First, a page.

Deflation returns: Prices are falling again in Europe

europe deflation oil
Low energy prices pushed Europe back into deflation in September.

Just when the world could use some good economic news, Europe manages to deliver another nasty surprise.

China is slowing, Japan is flirting with yet another recession, and now the eurozone economy has fallen back into deflation.

Preliminary data for September showed consumer prices across the eurozone fell by 0.1%.

That's the first negative reading for inflation since March, when the European Central Bank began pumping 60 billion euros ($67 billion) a month into the region's markets in an attempt to boost prices and economic activity.

Analysts were expecting inflation to stay flat this month, and the weaker than expected reading is entirely explained by a sharp fall in energy prices.

With oil and commodity prices still stuck in the basement, deflation could persist in the near term.

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Prices should begin rising again toward the end of the year, economists say.

But persistently high unemployment -- it was stuck at 11% in August -- and recent strength in the euro (which makes imports cheaper) will mean any recovery is likely to be weak, and could prompt more calls for the ECB to increase its bond-buying program.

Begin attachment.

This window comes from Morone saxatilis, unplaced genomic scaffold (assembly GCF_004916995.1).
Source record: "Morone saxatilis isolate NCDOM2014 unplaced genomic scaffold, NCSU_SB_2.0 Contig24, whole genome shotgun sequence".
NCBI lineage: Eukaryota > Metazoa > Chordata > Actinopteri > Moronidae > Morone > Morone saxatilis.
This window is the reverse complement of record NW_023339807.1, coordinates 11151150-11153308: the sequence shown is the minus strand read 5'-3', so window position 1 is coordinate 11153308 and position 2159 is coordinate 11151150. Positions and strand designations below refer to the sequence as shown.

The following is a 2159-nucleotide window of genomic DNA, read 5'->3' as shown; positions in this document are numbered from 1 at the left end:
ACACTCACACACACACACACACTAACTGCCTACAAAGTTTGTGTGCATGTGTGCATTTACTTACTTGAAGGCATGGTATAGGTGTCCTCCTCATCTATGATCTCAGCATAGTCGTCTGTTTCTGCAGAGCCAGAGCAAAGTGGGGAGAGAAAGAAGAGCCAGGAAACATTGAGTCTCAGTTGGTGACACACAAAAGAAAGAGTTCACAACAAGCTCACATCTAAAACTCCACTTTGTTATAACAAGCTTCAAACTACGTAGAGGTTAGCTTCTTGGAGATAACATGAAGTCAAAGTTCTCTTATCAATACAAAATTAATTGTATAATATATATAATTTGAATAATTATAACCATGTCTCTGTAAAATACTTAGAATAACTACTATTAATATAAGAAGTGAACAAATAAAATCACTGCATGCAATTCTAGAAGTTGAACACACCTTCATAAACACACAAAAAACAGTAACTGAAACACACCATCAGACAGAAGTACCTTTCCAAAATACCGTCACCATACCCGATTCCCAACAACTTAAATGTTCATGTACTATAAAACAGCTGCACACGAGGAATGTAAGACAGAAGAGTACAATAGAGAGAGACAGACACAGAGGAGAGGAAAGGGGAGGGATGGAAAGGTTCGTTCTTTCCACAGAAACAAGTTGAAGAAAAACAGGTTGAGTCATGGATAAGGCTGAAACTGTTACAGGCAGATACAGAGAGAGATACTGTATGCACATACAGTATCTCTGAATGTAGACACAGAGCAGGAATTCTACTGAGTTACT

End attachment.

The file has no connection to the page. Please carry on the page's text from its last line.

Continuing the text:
Howard Archer at IHS Global Insight said it would be "a long and arduous slog" before European inflation gets near the ECB's target of just below 2%. "Indeed, it looks increasingly unlikely to happen until 2018," he noted.

The ECB's one trillion euro program of quantitative easing will run for at least another year, but the central bank has made clear it could be extended if necessary.

China's slowing economy has already put a dent in Europe's recovery.

Earlier this month, the ECB cut its forecasts for eurozone GDP growth for this year and next. President Mario Draghi made clear the central bank could increase the size of its asset purchases and prolong the program.

Confirmation that a global slowdown is throwing Europe's recovery off track could further complicate the debate over whether the Federal Reserve should raise interest rates in October or December.

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